Did you run any tests on CB before making the change?
This post suggests orange, and I have found orange to be effective in my tests.
I would love to do a big test with some other folks to compare results.
Rafal Tomal says
We used orange on StudioPress.com and after a couple redesigns and many revisions on StudioPress, WebSynthesis and Copyblogger we realized that this color scheme blue + green works best. That’s why we decided to use this color scheme on all of our sites.
NewRainmaker.com also uses the same blue but we’re trying a little different green color. I think it’s a little more refreshing.
Conversion tests are never easy because there are so many factors that can affect the results. Fortunately, there are some other people in Copyblogger who know more than me when it comes to “conversion science”.
Tony Clark says
On SP, green tested about 12% higher. So not a huge amount, but enough to keep it. Plus we liked the look better (but if it tested lower, we wouldn’t have cared about the look 😉 )
On CB, both orange and green have tested about the same.
The key is contrast and the emotional urgency you can create with certain colors.
The important thing is what you’re doing — testing on your own site with your own audience.
Thanks for getting back to me. A key take away…Everyone should be testing design elements. I’m doing a test now and the page without the slider has 25% ,conversion rate vs 12% with slider. These little tweaks can make a dramatic impact.
Simplicity will convey the best message through your design.
Apple knows this and have incorporated this into the whole “function” of their existence.
That’s exactly what I did when I redesigned my website.
I incorporated a simpler, modern look that will give any visitor the right message of where they are and what they need to do from that point on forward.
This post definitely hit all the notes of the spectrum when it comes to design (since you’re the lead designer of Copyblogger).
Rafal, this is wonderful. Thanks you so much. I’ve been scratching my head trying to envision how I can make my website reflect the vibe I’ve expressed in my product (a book). You’ve advanced my awareness by miles and I’m grateful!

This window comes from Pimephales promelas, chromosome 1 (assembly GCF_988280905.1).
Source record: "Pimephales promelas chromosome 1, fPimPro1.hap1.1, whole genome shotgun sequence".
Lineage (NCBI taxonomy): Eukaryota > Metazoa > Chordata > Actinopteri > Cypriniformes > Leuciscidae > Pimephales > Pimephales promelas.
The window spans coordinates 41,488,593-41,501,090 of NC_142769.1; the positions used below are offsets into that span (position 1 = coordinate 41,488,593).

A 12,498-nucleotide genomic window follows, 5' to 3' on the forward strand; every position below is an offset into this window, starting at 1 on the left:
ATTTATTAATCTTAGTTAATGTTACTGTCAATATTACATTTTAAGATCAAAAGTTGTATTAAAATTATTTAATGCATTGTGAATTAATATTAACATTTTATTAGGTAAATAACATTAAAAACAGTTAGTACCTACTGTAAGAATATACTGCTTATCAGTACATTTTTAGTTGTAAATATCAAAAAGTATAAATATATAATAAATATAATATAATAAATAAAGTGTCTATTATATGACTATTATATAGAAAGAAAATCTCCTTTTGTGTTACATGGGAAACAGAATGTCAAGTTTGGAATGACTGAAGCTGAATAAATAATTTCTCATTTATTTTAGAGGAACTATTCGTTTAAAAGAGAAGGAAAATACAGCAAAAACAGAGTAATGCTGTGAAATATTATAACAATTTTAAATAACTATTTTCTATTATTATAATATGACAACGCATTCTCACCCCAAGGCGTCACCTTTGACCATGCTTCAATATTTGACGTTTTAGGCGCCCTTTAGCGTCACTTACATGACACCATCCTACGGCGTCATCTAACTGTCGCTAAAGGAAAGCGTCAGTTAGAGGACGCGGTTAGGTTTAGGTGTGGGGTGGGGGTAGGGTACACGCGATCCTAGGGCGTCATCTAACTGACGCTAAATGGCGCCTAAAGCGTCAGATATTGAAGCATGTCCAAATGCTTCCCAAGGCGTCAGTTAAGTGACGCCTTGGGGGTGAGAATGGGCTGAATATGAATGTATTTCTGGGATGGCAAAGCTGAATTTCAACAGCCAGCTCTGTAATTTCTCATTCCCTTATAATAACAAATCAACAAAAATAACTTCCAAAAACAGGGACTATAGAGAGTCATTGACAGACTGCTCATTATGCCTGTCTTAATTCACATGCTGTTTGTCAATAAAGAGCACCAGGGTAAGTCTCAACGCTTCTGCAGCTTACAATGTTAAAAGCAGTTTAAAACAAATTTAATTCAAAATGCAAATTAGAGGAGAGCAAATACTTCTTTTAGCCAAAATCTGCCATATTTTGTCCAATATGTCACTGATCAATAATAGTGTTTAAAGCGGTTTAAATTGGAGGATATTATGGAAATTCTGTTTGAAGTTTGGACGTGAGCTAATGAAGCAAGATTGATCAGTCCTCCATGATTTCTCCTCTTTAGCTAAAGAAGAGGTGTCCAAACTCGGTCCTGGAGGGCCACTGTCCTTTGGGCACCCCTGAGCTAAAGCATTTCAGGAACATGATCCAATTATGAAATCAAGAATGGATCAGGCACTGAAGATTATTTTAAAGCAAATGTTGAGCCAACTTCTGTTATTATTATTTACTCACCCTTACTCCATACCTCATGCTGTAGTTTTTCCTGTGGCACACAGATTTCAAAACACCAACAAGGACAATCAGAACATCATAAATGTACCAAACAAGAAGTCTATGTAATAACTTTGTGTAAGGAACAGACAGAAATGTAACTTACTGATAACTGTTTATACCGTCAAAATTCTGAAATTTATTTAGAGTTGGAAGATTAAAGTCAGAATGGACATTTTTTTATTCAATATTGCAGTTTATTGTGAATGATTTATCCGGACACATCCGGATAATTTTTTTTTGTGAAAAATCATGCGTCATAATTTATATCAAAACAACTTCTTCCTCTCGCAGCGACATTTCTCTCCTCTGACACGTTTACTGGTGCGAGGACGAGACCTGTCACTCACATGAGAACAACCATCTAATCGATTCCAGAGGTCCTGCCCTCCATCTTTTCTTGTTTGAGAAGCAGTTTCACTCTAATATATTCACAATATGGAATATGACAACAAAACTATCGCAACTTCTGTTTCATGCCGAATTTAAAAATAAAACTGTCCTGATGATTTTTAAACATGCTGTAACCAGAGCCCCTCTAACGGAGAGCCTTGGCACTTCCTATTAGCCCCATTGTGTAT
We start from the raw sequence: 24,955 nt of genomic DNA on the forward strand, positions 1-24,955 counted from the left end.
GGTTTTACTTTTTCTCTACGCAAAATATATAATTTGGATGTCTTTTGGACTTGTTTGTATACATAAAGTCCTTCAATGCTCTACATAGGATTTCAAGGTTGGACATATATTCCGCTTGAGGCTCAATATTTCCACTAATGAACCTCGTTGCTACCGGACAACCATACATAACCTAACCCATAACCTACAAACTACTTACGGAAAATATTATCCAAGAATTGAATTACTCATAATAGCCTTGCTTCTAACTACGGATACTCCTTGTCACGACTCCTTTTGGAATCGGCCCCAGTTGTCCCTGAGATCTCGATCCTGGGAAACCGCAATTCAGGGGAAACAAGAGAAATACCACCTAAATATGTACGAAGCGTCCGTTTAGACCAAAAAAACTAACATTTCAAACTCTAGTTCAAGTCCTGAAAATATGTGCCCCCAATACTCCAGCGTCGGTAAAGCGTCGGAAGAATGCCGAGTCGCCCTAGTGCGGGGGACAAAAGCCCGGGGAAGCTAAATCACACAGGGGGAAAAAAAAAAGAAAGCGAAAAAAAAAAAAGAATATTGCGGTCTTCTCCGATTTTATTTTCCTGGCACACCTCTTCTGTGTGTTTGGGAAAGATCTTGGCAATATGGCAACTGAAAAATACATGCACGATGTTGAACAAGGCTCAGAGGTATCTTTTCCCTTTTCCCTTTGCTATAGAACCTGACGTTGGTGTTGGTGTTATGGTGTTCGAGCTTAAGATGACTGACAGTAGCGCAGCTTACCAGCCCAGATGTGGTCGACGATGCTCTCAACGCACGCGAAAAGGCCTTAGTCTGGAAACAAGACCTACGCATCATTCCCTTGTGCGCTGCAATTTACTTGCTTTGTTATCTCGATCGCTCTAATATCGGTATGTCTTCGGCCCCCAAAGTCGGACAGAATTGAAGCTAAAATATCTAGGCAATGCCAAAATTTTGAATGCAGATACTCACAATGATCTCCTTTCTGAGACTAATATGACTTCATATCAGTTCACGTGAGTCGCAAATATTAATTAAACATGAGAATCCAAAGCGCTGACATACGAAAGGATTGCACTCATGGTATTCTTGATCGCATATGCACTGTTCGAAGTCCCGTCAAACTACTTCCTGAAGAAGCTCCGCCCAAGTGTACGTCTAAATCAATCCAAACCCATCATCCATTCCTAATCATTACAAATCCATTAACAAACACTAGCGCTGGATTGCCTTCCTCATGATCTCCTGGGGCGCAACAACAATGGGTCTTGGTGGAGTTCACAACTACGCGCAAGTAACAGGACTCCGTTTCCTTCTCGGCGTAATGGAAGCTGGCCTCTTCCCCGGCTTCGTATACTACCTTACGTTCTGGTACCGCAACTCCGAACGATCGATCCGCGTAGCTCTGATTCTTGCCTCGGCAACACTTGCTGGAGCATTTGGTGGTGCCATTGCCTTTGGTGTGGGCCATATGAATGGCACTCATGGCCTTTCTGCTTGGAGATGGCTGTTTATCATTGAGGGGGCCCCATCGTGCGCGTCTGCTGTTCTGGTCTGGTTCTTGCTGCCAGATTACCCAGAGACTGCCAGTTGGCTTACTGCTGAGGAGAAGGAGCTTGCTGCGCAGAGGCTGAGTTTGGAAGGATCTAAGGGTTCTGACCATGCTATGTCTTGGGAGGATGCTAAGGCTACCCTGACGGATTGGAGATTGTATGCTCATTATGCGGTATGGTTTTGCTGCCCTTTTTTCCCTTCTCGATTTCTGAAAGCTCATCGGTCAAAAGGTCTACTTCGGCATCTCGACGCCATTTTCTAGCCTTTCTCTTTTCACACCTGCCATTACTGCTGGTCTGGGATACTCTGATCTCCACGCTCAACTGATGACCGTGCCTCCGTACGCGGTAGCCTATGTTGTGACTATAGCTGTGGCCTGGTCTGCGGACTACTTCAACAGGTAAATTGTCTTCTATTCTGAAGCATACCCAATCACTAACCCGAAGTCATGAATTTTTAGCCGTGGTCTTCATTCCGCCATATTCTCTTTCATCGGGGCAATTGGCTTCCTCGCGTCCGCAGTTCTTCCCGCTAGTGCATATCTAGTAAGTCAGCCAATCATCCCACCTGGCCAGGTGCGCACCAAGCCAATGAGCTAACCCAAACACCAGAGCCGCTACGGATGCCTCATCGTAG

James R. Halloran says
I love this post! This is exactly what I tell people all of the time — design MATTERS.
It’s practically embedded into our subconscious. Good design draws in a crowd and keeps people eyeing up all the visuals for a longer period of time if you do it right.
Where do I find someone that understands what you are talking about. And importantly one I can afford. I am a newby author who can’t afford the one who is recognized as the Cadillac for writers. And before you tell me to design my own, I’m not able to make my own website, even with you or anyone else helping. I don’t change the oil in my car either. I just want to write! !
Loved your article – it came at just the right time.
Great point about having readable content. Probably one of the most overlooked features on a website. As I understand it black font on white background is the most easily read.
I was talking to this guy at the Apple store the other day about the science of colours. Apparently each colour elicits a certain emotion/mood. From what I recall of the conversation blue represents corporate, purple denotes intelligence ….
Lee Cole says
Great article! The one single thing I’m worst at is design! I don’t really even see it. But my takeaway from your article is to do something intelligent with my 404 page. That’s something I can do right now to make a difference.
Lori Sailiata says